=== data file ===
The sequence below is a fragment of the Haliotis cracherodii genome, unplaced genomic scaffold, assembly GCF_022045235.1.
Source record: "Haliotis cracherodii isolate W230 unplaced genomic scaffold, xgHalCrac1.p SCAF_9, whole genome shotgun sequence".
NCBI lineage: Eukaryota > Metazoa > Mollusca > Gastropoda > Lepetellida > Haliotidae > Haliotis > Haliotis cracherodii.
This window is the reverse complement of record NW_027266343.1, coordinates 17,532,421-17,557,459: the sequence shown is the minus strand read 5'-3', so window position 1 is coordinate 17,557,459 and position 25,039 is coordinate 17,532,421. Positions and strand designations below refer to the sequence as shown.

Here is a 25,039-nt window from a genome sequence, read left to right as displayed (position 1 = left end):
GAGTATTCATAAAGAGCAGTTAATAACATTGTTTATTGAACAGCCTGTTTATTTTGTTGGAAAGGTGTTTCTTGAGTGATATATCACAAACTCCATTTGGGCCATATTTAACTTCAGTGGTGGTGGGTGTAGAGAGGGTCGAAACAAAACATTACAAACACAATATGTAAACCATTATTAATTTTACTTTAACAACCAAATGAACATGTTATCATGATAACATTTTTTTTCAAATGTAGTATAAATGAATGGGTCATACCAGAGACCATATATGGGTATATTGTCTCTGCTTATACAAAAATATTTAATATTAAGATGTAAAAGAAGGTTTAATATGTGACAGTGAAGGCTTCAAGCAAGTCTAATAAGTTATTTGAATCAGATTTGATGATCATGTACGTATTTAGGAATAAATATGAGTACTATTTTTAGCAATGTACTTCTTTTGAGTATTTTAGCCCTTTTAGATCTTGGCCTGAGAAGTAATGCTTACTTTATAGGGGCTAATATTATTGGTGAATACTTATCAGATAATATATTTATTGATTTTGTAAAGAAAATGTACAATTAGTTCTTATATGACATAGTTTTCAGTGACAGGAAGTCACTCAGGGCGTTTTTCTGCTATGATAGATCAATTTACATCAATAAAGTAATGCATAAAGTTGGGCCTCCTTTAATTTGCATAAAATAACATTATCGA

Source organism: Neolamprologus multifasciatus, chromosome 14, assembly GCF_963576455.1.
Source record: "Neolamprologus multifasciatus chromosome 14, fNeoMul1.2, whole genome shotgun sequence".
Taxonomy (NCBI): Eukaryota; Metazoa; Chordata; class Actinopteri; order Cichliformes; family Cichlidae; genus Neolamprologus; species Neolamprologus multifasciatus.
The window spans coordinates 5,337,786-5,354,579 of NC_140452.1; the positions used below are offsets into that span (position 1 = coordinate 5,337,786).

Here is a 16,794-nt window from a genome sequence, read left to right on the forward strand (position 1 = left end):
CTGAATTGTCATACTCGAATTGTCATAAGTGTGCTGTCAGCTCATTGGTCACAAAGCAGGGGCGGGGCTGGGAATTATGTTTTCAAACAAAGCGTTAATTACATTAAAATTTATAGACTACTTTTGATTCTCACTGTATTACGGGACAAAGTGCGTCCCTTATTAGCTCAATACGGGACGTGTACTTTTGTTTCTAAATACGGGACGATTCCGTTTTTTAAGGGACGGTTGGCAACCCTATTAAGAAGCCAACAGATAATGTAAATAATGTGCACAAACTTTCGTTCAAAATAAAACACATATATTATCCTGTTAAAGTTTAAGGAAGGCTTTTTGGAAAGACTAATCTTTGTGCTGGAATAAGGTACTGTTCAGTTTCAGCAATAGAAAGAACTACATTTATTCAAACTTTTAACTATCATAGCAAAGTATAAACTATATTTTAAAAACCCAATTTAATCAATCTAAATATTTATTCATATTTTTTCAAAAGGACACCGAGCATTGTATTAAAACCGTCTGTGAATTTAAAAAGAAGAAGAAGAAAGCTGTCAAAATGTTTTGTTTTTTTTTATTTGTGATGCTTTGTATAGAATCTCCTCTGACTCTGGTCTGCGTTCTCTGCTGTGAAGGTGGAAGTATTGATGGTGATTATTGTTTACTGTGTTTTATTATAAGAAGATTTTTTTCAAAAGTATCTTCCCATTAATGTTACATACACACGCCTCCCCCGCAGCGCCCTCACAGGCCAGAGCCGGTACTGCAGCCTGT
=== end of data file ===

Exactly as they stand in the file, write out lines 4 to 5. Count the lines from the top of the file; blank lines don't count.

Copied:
This window is the reverse complement of record NW_027266343.1, coordinates 17,532,421-17,557,459: the sequence shown is the minus strand read 5'-3', so window position 1 is coordinate 17,557,459 and position 25,039 is coordinate 17,532,421. Positions and strand designations below refer to the sequence as shown.

Here is a 25,039-nt window from a genome sequence, read left to right as displayed (position 1 = left end):